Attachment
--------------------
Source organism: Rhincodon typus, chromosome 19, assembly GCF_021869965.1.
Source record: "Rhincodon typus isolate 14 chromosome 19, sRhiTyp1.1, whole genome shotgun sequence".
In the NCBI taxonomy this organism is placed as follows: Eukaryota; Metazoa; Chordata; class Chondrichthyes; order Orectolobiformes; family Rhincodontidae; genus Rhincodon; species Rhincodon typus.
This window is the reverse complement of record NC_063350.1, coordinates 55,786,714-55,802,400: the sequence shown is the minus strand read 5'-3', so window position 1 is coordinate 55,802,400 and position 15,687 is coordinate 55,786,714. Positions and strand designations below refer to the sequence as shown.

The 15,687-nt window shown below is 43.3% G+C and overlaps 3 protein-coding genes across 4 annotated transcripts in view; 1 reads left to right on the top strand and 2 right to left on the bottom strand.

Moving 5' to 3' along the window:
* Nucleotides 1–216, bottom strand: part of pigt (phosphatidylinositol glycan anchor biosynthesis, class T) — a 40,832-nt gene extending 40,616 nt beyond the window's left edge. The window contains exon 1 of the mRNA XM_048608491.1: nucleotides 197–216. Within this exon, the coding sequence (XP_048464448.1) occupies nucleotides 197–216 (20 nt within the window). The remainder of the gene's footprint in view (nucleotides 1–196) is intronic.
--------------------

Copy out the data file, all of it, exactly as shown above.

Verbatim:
Source organism: Rhincodon typus, chromosome 19, assembly GCF_021869965.1.
Source record: "Rhincodon typus isolate 14 chromosome 19, sRhiTyp1.1, whole genome shotgun sequence".
In the NCBI taxonomy this organism is placed as follows: Eukaryota; Metazoa; Chordata; class Chondrichthyes; order Orectolobiformes; family Rhincodontidae; genus Rhincodon; species Rhincodon typus.
This window is the reverse complement of record NC_063350.1, coordinates 55,786,714-55,802,400: the sequence shown is the minus strand read 5'-3', so window position 1 is coordinate 55,802,400 and position 15,687 is coordinate 55,786,714. Positions and strand designations below refer to the sequence as shown.

The 15,687-nt window shown below is 43.3% G+C and overlaps 3 protein-coding genes across 4 annotated transcripts in view; 1 reads left to right on the top strand and 2 right to left on the bottom strand.

Moving 5' to 3' along the window:
* Nucleotides 1–216, bottom strand: part of pigt (phosphatidylinositol glycan anchor biosynthesis, class T) — a 40,832-nt gene extending 40,616 nt beyond the window's left edge. The window contains exon 1 of the mRNA XM_048608491.1: nucleotides 197–216. Within this exon, the coding sequence (XP_048464448.1) occupies nucleotides 197–216 (20 nt within the window). The remainder of the gene's footprint in view (nucleotides 1–196) is intronic.